Saturday, December 03, 2016


This is one $20 bill I'm not gonna spend. Why? It was given to me by J.D., an elderly friend who I met when we both participated in a health support group at the YMCA. When I told him it was my birthday, he reached through the window of his dial-a-ride van, handed me the bill, and said "Here! Have a malted on me!" I didn't know what to say; it was so unexpected. I said "Thank you," and then I walked into the Y and burst into tears.

I'm going to hold onto this bill to remind me of the beauty and necessity of unexpected acts of generosity and kindness.

May we all have J.D.s in our lives and may we all be J.D.s to others. 

Monday, November 21, 2016


T-REX from ZCDC on Vimeo.


Photo Credit:

During this past summer, I was totally fired up about the U.S. women's Olympics gymnastics team.Loved the Final Five, as they named themselves, and in particular Simone Biles and Aly Raisman.

As much as I loved and celebrated these ladies, I was also aware that there were a lot of female Olympic athletes - including medal winners - whose accomplishments were barely, if at all, publicized in mainstream media news.  And I wanted to know more about them.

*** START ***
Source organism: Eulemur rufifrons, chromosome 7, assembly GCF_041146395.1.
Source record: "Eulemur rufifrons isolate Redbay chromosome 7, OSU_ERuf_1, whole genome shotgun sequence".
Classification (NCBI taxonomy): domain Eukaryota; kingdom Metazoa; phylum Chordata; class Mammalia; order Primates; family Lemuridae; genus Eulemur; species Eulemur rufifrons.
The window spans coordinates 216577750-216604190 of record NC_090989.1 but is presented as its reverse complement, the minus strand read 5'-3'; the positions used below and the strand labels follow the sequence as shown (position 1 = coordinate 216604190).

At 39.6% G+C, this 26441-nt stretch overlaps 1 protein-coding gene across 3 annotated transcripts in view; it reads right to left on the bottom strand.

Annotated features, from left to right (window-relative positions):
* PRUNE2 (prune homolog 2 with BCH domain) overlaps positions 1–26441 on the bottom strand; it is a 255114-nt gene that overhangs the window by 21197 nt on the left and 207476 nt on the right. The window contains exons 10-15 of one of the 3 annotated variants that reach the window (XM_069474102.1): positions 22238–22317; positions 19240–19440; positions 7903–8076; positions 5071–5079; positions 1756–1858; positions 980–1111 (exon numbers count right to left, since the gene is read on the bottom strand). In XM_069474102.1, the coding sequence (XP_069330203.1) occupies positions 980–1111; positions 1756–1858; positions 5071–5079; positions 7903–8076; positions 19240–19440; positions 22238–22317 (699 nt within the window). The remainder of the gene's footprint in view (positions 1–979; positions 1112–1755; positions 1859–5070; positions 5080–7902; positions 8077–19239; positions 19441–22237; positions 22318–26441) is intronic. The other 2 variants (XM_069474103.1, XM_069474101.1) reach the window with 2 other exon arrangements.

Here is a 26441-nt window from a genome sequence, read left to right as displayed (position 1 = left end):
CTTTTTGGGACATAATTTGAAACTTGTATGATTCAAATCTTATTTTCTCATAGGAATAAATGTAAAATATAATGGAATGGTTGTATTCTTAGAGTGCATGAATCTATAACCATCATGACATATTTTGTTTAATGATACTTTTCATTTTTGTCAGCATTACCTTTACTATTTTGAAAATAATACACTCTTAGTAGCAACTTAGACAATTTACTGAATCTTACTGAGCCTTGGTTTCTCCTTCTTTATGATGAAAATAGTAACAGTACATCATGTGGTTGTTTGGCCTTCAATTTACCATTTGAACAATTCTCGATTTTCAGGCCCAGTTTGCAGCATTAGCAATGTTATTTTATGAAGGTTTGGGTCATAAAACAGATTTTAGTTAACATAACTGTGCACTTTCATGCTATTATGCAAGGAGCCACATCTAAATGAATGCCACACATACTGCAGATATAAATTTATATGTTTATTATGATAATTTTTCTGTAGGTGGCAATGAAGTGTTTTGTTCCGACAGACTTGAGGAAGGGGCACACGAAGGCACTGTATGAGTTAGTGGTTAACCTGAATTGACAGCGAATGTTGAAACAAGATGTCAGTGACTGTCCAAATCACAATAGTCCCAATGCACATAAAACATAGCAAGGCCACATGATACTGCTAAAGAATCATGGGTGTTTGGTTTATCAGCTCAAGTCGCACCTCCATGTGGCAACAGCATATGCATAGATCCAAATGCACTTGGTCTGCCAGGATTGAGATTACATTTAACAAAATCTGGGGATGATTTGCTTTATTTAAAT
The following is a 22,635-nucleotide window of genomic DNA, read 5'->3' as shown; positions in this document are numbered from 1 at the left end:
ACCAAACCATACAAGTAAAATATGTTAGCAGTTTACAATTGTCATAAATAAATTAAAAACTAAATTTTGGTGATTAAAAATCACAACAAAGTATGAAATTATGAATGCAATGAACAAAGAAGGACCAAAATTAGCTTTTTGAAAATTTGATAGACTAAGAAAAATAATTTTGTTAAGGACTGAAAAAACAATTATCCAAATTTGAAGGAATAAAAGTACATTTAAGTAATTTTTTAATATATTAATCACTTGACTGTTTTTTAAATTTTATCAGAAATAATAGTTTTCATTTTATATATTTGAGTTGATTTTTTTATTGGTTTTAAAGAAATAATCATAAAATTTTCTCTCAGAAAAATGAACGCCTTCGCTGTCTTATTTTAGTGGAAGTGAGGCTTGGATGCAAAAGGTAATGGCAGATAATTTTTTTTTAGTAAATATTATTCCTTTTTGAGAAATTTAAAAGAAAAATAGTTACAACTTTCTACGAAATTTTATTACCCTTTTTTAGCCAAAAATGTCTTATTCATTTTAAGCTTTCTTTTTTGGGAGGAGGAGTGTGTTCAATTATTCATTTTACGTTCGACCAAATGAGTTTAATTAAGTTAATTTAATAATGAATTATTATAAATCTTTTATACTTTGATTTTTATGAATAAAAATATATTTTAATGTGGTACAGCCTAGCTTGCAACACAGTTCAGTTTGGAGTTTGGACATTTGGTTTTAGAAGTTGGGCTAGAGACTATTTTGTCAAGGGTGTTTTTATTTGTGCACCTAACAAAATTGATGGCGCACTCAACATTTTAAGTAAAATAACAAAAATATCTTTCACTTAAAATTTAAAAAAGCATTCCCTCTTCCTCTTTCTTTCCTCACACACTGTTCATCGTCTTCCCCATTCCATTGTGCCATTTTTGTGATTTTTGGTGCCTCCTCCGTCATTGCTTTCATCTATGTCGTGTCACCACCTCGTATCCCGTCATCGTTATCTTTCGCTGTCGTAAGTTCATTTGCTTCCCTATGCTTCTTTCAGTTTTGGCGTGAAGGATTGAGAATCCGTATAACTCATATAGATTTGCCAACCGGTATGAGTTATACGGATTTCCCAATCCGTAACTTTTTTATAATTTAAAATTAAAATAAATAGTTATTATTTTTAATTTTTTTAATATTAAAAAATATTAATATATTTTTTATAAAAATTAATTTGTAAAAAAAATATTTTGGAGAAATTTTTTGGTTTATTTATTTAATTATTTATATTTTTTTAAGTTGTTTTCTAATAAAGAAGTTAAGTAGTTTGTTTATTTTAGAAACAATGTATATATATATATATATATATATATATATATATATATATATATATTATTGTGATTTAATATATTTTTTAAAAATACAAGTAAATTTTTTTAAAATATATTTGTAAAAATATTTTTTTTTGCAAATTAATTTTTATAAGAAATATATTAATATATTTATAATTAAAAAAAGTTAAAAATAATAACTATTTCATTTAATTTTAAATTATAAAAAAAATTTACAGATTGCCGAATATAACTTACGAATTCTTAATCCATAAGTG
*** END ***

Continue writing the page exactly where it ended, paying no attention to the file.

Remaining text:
That's when I came across boxer Claressa Shields, who not only won a gold medal in this year's Olympic boxing, but also won a gold medal in women's boxing in the 2012 Olympics at the age of 17!  This makes her the only U.S. boxer of either gender to win back-to-back gold medals at the Olympics!

So why did Claressa not get the attention she deserved after winning the gold at the 2012 Olympics? I think it was due to a combination of racism, classism, and sexism.  

As a whole, our society gives more attention to female athletes who fall within what we consider to be "properly or acceptably feminine."  In other words, we are stretched by the idea that a female can be a fantastic boxer and should be fully celebrated for being a boxing champ.